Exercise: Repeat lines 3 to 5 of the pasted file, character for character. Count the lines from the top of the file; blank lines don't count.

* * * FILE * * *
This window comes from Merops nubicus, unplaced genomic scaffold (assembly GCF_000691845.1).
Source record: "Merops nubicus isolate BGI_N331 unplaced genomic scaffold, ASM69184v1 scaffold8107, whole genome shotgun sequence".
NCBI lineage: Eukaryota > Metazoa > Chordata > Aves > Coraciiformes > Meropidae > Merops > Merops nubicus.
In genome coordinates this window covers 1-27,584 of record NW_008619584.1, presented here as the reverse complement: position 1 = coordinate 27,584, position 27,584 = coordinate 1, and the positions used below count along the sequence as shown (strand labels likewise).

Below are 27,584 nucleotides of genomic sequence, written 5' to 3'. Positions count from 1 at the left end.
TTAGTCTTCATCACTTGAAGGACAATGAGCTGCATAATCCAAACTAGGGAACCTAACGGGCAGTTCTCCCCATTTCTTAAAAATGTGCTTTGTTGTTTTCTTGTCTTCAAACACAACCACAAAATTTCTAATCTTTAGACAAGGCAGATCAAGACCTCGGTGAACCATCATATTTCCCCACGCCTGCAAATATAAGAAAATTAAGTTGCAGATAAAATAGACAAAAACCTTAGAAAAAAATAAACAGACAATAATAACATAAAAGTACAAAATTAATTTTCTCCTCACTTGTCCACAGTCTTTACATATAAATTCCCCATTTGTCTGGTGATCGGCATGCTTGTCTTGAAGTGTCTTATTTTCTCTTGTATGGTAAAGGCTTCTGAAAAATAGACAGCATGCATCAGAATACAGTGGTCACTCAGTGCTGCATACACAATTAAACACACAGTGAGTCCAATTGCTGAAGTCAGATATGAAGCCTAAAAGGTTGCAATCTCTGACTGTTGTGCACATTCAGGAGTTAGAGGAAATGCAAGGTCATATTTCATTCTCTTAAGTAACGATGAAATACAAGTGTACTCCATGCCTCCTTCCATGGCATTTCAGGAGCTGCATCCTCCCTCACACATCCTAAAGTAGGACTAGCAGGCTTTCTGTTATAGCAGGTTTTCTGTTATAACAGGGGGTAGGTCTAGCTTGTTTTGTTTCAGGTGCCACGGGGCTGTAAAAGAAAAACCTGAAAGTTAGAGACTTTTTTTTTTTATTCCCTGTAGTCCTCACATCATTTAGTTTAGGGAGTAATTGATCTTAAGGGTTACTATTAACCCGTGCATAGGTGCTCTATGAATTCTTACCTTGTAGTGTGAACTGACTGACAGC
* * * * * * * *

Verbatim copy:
NCBI lineage: Eukaryota > Metazoa > Chordata > Aves > Coraciiformes > Meropidae > Merops > Merops nubicus.
In genome coordinates this window covers 1-27,584 of record NW_008619584.1, presented here as the reverse complement: position 1 = coordinate 27,584, position 27,584 = coordinate 1, and the positions used below count along the sequence as shown (strand labels likewise).

Below are 27,584 nucleotides of genomic sequence, written 5' to 3'. Positions count from 1 at the left end.